GKWFA has received a number of smaller donations, totaling 650$, in memory of Helmut Kaufman. The donations were directed to GKWFA at the request of Helmut’s son, Karl Kaufman, in order to honor Helmut’s life-long love of aviation. Please take a moment to read the moving historical bio of Helmut. Our thanks to Karl, William Reese, and Devyn Sheehan for their role in facilitating the donation.
Helmut Kaufmann, February 21, 1925 to January 13, 2016
Helmut was born in Hindenburg Germany (now Zabrze Poland), as one of 8 children. His childhood and young adulthood were turbulent. His father was killed in the rioting in 1933 as Hitler was beginning his rise to power. During World War II his older brother was lost on the Eastern Front, his family was bombed out of their home multiple times, and he was separated from them for several years. Following the war his family was scattered across East and West Germany, and he ended up back in his hometown in Poland. Deciding to escape to the West, Helmut managed to slip into West Berlin just before the erection of the Berlin Wall. In West Germany he trained as a machinist before coming to the US. Helmut settled in Fullerton, where he met and married his wife, Helen, and where I was born and grew up. Helmut moved to Silver Spring Maryland in the spring of 2015 to be near my family and me.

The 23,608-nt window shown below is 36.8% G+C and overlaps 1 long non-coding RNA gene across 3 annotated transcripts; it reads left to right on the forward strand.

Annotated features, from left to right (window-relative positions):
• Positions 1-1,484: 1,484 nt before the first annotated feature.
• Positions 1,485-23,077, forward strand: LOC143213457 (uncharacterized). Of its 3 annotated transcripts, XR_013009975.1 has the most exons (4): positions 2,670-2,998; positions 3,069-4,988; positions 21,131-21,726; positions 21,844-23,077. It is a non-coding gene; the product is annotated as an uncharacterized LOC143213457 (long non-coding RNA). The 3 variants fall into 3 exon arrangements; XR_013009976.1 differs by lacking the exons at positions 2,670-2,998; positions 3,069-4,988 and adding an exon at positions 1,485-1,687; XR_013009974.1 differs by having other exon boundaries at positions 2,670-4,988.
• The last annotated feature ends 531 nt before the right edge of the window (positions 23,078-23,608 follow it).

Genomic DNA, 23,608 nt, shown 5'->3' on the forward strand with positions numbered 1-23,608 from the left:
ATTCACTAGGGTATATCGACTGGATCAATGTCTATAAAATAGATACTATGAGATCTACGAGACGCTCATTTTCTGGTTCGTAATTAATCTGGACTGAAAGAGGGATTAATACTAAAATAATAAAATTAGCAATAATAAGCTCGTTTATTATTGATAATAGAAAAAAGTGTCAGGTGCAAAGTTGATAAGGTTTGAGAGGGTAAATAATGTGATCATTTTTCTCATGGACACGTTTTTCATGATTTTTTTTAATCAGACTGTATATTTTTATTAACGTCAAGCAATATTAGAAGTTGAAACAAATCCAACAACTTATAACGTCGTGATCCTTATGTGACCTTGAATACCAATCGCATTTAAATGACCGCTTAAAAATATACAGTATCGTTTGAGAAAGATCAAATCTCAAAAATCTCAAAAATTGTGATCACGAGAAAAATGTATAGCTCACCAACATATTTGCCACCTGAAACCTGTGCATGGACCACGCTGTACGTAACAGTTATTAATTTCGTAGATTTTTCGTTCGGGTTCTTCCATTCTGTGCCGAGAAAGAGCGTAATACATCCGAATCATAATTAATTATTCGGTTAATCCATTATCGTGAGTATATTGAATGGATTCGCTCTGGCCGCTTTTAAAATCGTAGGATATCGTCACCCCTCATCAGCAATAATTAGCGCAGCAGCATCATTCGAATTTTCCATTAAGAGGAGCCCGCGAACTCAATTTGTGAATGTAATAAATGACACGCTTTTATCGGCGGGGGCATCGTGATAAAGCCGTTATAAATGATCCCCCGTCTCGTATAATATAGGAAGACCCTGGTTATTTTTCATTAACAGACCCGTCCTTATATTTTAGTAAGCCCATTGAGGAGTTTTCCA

Though never a pilot himself, Helmut had a life-long love of flying and aviation that he expressed through modeling and flying RC planes and helicopters. In fact, one of his first purchases once he moved to Maryland was an RC helicopter to fly in his apartment. He also passed that love of flight on to me which led to me flying gliders and working as a line boy at Skylark Gliderport near Lake Elsinore while a high school student, participating in Harvey Mudd College’s Bates Aeronautics program flying out of Brackett Field in La Verne, serving in the USAF as a C-130 pilot, and now working in Human Factors for the FAA at FAA Headquarters in Washington, DC.
When friends and colleagues asked if there was some way they could help memorialize my father, I sought an organization to support that was dedicated to giving young people the same gift that my father gave me, which led me to Giving Kids Wings. I’m especially glad that the contributions in his memory will directly support education in aviation and flight training for young people about the same age I was when I became involved in aviation. The fact that Giving Kids Wings is in Southern California is also especially fitting since that’s both where my father called home and where I learned to fly.